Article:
$$ \sum _{ \text{t}=1 }^{ 2\text{T} }{ \text d\left( \cfrac { \text{t} }{ 2 } \right) } $$

Therefore, equation (i) above, becomes

$$ \cfrac { \text{Par Rate} }{ 2 }\left[ A_T \right] +100 \text{ d}\left( T \right) =100$$

Thus,

$$ \text{Par Rate}=\frac{2\times100\times[1-d(T)]}{A_T}$$

In general terms, bond prices will tend to increase with maturity whenever the coupon rate is above the forward rate throughout the maturity extension. The opposite holds: bond prices will tend to decrease with maturity whenever the coupon rate is below the forward rate for a maturity extension.

To help you understand just how this happens, assume we have two investors with the opportunity to invest in either STRIPS or a five-year bond. The investor who opts for the 5-year bond (which utilizes forward rates) will have a simple task: they will invest at the onset and then wait to receive regularly scheduled coupon payments, plus the principal amount at maturity. The investor who opts for STRIPS (which utilizes spot rates) will roll them over as they mature throughout the five years. Rolling over implies that when one STRIP expires, the investor will use the proceeds to invest in the next six-month contract, and so on for five years.

In market conditions where short-term rates are above the forward rates utilized by bond prices, the investor who rolls over the STRIPS will tend to outperform the investor in the 5-year bond. The opposite is exact: In market conditions where short-term rates are below the forward rates utilized by bond prices, the investors who roll over the STRIPS will tend to underperform the investor in the 5-year bond.

- If the term structure is constant, and that all spot rates are equal, then all par rates and all forward rates equal the spot rate.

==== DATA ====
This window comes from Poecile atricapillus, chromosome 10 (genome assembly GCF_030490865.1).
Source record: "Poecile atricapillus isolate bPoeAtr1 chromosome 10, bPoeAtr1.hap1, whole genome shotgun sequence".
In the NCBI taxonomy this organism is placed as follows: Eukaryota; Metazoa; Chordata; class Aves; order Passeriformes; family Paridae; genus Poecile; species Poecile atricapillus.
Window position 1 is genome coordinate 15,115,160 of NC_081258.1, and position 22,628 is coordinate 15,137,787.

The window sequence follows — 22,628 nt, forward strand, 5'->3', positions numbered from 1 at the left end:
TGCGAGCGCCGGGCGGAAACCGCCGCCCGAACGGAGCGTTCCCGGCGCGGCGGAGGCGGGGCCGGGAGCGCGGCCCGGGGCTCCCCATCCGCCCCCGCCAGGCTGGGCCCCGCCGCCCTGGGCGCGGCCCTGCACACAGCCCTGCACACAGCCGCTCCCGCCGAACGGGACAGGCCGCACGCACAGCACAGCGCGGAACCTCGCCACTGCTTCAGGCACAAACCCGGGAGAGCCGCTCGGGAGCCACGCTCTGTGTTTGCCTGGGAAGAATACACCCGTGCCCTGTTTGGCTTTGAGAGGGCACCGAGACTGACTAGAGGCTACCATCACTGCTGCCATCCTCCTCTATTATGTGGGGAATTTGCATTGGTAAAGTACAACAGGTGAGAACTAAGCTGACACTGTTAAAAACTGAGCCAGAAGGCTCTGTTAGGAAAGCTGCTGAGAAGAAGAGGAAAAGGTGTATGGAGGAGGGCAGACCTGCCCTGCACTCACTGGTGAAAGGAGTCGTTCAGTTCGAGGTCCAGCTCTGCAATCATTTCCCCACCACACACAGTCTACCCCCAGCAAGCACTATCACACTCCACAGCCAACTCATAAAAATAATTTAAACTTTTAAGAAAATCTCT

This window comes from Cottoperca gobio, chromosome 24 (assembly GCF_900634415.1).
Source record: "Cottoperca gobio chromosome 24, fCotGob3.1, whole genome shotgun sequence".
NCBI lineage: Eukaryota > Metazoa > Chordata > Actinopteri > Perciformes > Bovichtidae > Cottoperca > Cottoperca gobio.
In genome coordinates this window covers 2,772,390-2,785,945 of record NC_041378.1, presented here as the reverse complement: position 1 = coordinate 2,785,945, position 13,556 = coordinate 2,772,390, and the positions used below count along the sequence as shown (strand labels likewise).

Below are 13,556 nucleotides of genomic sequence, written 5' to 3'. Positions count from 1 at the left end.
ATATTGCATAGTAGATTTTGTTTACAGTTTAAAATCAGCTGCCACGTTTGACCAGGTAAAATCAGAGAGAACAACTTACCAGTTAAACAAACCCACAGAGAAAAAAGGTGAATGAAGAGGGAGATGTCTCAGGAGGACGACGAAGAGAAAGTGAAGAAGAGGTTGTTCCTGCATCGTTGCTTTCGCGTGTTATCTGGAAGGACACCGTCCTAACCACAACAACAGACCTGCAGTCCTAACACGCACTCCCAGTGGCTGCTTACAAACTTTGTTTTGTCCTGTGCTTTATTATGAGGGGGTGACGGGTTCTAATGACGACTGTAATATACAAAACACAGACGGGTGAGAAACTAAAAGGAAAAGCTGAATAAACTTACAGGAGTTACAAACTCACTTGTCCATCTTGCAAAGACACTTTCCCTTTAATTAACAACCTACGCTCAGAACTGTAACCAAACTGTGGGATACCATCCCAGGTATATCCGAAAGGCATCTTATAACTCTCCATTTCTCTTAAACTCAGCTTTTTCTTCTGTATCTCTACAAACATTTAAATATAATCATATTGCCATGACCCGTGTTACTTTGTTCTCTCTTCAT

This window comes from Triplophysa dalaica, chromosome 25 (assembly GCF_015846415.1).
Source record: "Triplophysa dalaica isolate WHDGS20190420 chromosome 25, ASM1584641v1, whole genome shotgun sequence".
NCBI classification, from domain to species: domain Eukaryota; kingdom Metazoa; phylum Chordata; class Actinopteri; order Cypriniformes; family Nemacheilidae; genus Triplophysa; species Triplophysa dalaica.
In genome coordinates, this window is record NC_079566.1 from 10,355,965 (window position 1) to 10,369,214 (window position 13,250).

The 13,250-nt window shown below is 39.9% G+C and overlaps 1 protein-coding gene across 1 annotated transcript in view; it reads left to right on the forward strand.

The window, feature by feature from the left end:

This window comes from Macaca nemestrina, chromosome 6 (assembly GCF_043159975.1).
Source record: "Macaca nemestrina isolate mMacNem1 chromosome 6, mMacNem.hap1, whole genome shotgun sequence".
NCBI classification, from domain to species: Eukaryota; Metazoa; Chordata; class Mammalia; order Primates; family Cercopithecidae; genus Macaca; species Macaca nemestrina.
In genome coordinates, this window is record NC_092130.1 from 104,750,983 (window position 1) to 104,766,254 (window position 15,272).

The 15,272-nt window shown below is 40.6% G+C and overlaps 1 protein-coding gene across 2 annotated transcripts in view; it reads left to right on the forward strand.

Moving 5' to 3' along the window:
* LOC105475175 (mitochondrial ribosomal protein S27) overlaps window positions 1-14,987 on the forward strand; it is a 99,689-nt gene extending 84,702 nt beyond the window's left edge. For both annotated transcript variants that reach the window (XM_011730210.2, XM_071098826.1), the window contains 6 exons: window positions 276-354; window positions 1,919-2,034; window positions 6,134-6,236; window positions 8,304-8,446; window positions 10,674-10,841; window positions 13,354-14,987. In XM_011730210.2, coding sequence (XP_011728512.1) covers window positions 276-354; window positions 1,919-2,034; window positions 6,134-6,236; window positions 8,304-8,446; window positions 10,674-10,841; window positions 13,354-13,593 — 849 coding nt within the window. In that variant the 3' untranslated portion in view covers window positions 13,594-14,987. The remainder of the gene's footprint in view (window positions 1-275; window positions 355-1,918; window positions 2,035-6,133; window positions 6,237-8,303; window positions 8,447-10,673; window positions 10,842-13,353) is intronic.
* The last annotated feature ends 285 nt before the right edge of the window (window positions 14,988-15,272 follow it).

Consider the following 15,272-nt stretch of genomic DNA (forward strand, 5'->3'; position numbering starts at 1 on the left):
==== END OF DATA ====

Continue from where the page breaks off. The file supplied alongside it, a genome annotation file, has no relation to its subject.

- If the term structure is increasing, the par rate for a specific maturity is below the spot rate for the same timeline.
- If the term structure is decreasing, the par rate for a specific maturity is above the spot rate for the same maturity.
- If the term structure is increasing, forward rates for a period starting at time T are higher than the spot rate for maturity T.

A yield curve represents the yield of each bond along a maturity spectrum that’s plotted on a graph. The most and widely accepted yield curves pit the three-month versus two-year T-bonds or the five-year versus ten-year T-bonds. On occasion, we may use the Federal Funds Rate versus the 10-year Treasury note.

The yield curve typically **slopes upwards, **indicating that the interest rate on long-term bonds is higher than the rate on short-term bonds, reflecting the investors’ demands to be compensated for taking on more risk by investing in long-term bonds. Such a curve is said to be normal.

Other than a standard yield curve, we could have a flattening yield curve or a steepening yield curve.

A flat yield curve indicates that little difference exists between short-term and long-term rates for similarly rated bonds. It may manifest as a result of long-term interest rates falling more than short-term interest rates or short-term rates increasing more than long-term rates.

A flattening curve reflects the expectations of investors about the macroeconomic outlook. It may be the result of the following events:

- A decrease in expected inflation, causing the premium loaded on long-term rates to decrease; or
- An impending increase in the Federal Funds Rate. (An increase in the FFR could cause an increase in short term rates while long-term rates remain relatively stable, causing the curve to flatten.)A trader who anticipates a flattening of the yield curve can buy a long-term bond and sell a short-term bond because they expect bond prices to rise in the long-term.

A steepening yield curve indicates a widening gap between the yields on short-term bonds and long-term bonds. A steepening curve could occur when long-term rates rise faster than short-term rates. Sometimes, short-term rates can also show some defiance by decreasing even as long-term rates rise.

For example, assume that a two-year note was at 2.3% on July 15, and the 10-year was at 3.3%. By August 30, the two-year note could have risen to 2.38% and the 10-year to 3.5%. The difference would effectively go from 1 percentage point to 1.12 percentage points, resulting in a steeper yield curve.

A steepening curve reflects the expectations of investors about the macroeconomic outlook. It may be the result of the following events:

- an increase in expected inflation, causing the premium loaded on long-term rates by investors to increase; or